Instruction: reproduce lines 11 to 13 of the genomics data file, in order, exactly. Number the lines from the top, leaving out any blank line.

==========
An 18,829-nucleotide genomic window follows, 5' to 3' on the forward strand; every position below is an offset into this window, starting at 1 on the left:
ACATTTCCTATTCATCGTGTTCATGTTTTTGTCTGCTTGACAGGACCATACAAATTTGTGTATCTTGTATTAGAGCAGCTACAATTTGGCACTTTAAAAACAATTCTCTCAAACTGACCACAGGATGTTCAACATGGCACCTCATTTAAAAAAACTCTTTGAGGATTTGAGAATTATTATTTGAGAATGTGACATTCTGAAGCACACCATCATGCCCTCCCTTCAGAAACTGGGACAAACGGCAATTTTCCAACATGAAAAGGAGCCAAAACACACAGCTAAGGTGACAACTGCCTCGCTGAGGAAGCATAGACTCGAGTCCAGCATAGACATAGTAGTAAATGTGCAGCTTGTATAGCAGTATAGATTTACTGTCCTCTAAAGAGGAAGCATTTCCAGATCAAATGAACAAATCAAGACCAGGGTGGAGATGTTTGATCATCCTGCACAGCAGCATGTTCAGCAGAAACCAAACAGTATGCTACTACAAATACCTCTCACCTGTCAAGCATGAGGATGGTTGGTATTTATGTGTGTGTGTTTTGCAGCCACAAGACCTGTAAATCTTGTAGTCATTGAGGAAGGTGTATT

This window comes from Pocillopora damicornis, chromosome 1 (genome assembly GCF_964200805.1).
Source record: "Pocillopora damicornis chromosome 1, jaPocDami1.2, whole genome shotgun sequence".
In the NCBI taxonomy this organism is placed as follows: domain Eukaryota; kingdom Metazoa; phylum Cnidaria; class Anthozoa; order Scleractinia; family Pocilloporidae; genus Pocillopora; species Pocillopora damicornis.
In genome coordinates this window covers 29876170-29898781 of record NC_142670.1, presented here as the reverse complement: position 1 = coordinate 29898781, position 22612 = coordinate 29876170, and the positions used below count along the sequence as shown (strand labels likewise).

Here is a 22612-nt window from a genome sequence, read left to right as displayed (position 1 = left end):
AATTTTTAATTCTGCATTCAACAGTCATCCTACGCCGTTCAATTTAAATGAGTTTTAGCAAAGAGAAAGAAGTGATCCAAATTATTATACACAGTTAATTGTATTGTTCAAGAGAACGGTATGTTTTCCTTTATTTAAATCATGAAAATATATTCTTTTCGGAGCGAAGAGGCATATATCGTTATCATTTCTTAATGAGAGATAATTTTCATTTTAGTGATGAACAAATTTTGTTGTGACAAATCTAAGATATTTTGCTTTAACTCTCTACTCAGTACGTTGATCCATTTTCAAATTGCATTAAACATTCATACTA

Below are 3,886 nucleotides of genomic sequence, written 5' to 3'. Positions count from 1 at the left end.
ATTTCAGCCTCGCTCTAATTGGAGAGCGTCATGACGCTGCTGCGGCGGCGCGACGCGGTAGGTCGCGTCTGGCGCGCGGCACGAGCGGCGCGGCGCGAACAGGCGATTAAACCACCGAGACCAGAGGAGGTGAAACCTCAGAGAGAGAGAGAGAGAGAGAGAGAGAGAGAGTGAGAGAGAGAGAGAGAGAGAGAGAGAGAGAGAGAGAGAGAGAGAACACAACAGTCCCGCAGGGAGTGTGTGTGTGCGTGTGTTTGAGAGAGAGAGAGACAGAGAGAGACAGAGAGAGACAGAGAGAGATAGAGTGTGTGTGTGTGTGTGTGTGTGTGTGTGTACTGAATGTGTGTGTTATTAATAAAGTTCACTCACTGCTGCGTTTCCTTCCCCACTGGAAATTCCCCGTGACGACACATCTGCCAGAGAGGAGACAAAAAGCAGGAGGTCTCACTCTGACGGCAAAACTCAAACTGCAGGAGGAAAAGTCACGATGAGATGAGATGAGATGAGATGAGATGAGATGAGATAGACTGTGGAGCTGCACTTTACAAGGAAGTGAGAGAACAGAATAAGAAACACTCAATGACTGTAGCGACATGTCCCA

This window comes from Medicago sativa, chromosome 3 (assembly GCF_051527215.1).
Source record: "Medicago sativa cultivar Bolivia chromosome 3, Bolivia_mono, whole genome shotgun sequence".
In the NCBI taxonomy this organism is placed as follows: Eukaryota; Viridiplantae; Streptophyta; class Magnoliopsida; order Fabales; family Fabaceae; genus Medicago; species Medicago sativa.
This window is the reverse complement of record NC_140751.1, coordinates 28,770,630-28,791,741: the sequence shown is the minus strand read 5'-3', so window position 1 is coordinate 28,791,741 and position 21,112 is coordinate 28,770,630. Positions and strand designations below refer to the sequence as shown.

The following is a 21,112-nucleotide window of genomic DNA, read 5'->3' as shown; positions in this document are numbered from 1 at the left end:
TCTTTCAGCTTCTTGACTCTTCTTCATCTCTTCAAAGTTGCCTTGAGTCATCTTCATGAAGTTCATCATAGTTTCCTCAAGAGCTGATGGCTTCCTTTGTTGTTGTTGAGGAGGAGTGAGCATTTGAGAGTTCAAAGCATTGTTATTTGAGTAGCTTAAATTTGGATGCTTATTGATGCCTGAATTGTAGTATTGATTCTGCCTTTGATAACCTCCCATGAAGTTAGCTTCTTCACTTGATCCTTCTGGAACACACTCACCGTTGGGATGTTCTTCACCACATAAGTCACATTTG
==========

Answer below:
This window comes from Medicago sativa, chromosome 3 (assembly GCF_051527215.1).
Source record: "Medicago sativa cultivar Bolivia chromosome 3, Bolivia_mono, whole genome shotgun sequence".
In the NCBI taxonomy this organism is placed as follows: Eukaryota; Viridiplantae; Streptophyta; class Magnoliopsida; order Fabales; family Fabaceae; genus Medicago; species Medicago sativa.